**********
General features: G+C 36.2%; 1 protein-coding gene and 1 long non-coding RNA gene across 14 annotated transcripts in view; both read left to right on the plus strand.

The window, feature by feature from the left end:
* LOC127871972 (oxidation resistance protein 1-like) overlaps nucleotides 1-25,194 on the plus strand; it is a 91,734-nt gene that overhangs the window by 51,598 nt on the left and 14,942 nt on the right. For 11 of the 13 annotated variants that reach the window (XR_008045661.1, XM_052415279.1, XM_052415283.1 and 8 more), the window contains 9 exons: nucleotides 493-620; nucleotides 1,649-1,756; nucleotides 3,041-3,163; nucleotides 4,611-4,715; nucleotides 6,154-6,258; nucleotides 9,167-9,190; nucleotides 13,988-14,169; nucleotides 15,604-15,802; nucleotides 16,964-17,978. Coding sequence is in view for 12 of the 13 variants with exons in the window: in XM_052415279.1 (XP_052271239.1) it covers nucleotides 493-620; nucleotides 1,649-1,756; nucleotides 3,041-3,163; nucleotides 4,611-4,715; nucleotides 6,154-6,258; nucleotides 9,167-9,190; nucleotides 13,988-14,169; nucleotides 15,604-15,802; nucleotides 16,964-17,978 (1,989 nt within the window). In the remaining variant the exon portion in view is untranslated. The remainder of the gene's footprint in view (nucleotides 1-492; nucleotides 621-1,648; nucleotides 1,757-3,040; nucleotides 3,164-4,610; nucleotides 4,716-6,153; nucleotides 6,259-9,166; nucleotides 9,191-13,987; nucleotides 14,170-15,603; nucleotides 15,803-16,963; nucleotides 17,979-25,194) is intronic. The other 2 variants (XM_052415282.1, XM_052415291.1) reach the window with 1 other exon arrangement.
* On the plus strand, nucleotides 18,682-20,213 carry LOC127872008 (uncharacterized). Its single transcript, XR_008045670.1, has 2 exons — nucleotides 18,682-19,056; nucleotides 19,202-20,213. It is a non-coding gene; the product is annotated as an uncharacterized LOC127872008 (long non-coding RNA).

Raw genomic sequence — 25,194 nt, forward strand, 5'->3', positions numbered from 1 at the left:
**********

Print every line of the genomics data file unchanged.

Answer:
General features: G+C 36.2%; 1 protein-coding gene and 1 long non-coding RNA gene across 14 annotated transcripts in view; both read left to right on the plus strand.

The window, feature by feature from the left end:
* LOC127871972 (oxidation resistance protein 1-like) overlaps nucleotides 1-25,194 on the plus strand; it is a 91,734-nt gene that overhangs the window by 51,598 nt on the left and 14,942 nt on the right. For 11 of the 13 annotated variants that reach the window (XR_008045661.1, XM_052415279.1, XM_052415283.1 and 8 more), the window contains 9 exons: nucleotides 493-620; nucleotides 1,649-1,756; nucleotides 3,041-3,163; nucleotides 4,611-4,715; nucleotides 6,154-6,258; nucleotides 9,167-9,190; nucleotides 13,988-14,169; nucleotides 15,604-15,802; nucleotides 16,964-17,978. Coding sequence is in view for 12 of the 13 variants with exons in the window: in XM_052415279.1 (XP_052271239.1) it covers nucleotides 493-620; nucleotides 1,649-1,756; nucleotides 3,041-3,163; nucleotides 4,611-4,715; nucleotides 6,154-6,258; nucleotides 9,167-9,190; nucleotides 13,988-14,169; nucleotides 15,604-15,802; nucleotides 16,964-17,978 (1,989 nt within the window). In the remaining variant the exon portion in view is untranslated. The remainder of the gene's footprint in view (nucleotides 1-492; nucleotides 621-1,648; nucleotides 1,757-3,040; nucleotides 3,164-4,610; nucleotides 4,716-6,153; nucleotides 6,259-9,166; nucleotides 9,191-13,987; nucleotides 14,170-15,603; nucleotides 15,803-16,963; nucleotides 17,979-25,194) is intronic. The other 2 variants (XM_052415282.1, XM_052415291.1) reach the window with 1 other exon arrangement.
* On the plus strand, nucleotides 18,682-20,213 carry LOC127872008 (uncharacterized). Its single transcript, XR_008045670.1, has 2 exons — nucleotides 18,682-19,056; nucleotides 19,202-20,213. It is a non-coding gene; the product is annotated as an uncharacterized LOC127872008 (long non-coding RNA).

Raw genomic sequence — 25,194 nt, forward strand, 5'->3', positions numbered from 1 at the left: